• Last year the district council prosecuted three benefit cheats, resulting in a total award of £9,000, with a further £7,000 in administrative penalties.
    • These people are cheats, fraudsters, charlatans and hoaxers.
    • Athletes who abide by the rules are up against cheats with a distinct advantage.
    • Chrissie paints a picture of Den as a liar and a cheat.
    • He's a liar and a cheat, and merely being ‘quite reluctant’ to rely on him is far too weak a response.
    • As the trial unfolded, the press split between those who thought her a liar and a cheat, but believed the jury would acquit, and the loyalists.
  • 2

    (trick, fraud)
    trampa feminine
    estafa feminine
    • And if the climactic surprise feels like a magician's cheat, at least we've been hoodwinked by a master.
    • Some casinos subscribe to the agency, which protects casinos from cheats and scams.
    • The label could be a fake, a counterfeit, a cheat.
    • It's a bit of a cheat pretending that a town with a population of eleven thousand is a village, but in comparison to neighbouring Watford the place is positively rural.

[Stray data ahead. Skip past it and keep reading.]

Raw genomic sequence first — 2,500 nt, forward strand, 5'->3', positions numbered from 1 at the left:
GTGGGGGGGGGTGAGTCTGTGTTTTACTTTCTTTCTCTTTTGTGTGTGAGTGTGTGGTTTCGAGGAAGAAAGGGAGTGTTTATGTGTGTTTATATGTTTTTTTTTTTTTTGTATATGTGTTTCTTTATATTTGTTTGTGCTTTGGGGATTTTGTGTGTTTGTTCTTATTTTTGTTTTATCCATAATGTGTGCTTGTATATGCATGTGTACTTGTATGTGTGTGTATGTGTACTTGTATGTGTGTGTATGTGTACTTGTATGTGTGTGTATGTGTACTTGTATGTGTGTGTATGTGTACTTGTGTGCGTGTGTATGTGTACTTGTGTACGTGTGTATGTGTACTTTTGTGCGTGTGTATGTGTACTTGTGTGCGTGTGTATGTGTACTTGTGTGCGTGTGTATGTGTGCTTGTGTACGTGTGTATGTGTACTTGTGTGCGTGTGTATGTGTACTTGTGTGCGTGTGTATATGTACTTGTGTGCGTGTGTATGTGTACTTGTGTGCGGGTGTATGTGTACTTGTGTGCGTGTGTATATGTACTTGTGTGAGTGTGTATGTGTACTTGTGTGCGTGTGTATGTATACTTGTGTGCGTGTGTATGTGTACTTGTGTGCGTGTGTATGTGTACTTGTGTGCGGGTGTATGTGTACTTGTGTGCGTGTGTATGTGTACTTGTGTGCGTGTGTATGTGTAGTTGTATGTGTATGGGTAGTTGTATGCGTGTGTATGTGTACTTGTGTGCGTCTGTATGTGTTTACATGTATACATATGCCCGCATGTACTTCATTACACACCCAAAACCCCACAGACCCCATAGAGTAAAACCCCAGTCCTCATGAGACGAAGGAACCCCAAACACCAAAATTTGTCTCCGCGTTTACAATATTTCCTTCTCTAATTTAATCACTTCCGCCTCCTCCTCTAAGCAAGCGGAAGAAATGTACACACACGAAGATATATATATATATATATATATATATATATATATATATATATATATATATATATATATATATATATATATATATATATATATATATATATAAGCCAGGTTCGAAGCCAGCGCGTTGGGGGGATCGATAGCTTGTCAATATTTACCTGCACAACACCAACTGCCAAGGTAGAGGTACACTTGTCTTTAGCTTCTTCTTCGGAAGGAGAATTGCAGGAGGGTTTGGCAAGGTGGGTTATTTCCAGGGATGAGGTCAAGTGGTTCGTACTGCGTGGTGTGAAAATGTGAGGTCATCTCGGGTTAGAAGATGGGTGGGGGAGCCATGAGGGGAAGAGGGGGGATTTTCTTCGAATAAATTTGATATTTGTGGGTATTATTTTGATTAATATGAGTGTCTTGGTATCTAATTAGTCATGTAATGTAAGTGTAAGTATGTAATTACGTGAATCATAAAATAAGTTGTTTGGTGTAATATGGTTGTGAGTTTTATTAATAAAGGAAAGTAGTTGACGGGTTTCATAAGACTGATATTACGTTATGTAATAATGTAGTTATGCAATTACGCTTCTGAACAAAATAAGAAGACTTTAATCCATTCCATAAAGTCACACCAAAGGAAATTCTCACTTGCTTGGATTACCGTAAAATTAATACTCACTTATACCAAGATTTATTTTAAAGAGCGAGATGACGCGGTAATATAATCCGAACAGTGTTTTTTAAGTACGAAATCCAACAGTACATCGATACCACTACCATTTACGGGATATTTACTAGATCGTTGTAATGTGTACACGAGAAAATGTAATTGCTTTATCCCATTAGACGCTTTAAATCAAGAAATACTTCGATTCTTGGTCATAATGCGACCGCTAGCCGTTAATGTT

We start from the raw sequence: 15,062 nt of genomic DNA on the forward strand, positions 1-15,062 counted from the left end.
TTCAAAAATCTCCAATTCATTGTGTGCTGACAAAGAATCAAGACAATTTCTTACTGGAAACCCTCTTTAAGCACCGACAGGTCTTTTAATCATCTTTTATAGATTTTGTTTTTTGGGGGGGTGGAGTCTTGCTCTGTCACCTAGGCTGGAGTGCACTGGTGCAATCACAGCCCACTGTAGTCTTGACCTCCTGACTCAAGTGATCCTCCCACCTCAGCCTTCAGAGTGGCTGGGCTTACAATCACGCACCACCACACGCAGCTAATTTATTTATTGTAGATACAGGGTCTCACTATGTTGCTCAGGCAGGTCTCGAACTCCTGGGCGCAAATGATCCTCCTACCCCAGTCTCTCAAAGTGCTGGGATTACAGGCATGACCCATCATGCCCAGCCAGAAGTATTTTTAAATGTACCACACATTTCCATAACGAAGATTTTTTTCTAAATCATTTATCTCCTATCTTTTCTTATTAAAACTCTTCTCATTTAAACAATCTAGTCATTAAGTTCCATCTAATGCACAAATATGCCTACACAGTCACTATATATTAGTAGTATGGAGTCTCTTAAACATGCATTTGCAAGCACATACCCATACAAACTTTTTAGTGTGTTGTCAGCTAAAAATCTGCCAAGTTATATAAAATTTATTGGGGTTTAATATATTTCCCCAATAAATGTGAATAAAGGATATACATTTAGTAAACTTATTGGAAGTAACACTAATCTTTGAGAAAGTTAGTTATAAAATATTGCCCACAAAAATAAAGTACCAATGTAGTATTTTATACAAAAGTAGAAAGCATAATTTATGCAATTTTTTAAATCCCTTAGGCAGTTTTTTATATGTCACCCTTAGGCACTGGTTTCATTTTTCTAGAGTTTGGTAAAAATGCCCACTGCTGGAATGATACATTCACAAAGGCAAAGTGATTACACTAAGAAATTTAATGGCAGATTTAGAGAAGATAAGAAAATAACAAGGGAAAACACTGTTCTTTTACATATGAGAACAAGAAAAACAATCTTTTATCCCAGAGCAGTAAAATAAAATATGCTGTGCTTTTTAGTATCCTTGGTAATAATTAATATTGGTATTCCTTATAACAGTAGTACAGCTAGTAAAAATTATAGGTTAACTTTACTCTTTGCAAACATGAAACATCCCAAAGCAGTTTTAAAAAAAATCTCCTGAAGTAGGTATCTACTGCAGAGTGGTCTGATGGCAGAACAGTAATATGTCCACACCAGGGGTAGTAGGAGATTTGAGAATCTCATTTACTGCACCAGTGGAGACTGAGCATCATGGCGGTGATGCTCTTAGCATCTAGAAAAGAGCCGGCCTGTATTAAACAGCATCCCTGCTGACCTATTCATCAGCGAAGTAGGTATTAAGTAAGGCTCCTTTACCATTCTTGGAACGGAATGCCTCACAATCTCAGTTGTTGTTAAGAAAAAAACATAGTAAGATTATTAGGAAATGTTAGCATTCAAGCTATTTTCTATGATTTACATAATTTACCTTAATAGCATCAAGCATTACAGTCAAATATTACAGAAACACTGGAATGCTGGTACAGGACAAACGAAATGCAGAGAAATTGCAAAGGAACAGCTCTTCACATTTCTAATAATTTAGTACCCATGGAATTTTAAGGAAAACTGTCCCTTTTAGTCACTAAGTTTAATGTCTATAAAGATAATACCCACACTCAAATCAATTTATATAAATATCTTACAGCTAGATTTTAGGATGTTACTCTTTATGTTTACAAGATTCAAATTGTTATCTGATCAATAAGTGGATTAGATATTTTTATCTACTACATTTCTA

• Of course we all want to be able to detect the lie, the cheat, the swindle, the manipulation.
    • The number of fare cheats has now been reduced to about 1,500 a day.
    • Corny story cheats become believable, and meaningful, because the whole story works this way.
    • Has it been proved to you that there was a cheat on the Revenue, a conspiracy?
    • Only at the end, when the director employs a cheat to offer one final plot twist, do things start to unravel.
    • It is a sales gimmick, a cheat, a swindle, a scam.
    • The film has three slackers riding their way through college on scams, cheats and underhanded stunts.